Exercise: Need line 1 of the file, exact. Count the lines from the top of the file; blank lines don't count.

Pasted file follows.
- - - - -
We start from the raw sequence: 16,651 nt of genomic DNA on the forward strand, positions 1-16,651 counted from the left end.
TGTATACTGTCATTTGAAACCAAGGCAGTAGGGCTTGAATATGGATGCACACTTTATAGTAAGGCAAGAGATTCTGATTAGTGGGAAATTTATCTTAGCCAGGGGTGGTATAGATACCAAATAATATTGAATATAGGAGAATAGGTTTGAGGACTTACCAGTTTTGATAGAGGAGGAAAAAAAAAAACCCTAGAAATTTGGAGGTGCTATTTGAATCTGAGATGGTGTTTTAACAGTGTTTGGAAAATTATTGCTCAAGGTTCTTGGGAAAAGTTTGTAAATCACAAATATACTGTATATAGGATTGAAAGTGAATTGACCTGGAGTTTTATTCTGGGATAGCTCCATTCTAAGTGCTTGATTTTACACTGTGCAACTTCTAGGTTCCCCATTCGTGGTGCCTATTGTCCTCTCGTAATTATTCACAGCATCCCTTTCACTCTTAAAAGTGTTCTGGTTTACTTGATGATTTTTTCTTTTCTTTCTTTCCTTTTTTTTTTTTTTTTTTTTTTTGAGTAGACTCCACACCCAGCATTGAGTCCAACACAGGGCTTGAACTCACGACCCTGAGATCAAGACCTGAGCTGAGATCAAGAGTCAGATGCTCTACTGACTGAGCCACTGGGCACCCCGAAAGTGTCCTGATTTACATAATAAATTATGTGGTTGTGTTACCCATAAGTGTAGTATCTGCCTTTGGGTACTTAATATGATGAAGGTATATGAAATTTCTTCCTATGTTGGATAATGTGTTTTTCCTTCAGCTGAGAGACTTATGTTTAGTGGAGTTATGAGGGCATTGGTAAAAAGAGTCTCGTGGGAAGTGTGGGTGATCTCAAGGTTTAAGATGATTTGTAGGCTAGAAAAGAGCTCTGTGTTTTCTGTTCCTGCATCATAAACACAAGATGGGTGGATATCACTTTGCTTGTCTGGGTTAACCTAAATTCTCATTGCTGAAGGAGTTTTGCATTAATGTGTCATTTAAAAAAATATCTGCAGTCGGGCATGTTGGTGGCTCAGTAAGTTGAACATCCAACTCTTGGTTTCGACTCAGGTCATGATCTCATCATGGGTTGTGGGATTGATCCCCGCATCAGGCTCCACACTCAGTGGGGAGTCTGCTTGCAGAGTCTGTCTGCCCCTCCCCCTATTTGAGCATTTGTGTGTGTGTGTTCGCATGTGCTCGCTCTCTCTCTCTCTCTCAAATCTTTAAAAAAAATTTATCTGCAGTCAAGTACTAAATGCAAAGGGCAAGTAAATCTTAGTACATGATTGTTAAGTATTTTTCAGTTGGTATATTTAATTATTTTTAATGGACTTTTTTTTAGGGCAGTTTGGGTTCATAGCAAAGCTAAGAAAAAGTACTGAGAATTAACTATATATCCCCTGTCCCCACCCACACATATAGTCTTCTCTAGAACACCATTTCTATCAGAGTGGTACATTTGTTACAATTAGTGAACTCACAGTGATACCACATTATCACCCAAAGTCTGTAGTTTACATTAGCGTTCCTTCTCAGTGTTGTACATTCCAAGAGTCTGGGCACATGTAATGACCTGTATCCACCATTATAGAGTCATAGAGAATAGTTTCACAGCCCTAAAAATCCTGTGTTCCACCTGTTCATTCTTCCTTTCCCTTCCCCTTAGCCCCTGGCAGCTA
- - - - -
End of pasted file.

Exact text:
We start from the raw sequence: 16,651 nt of genomic DNA on the forward strand, positions 1-16,651 counted from the left end.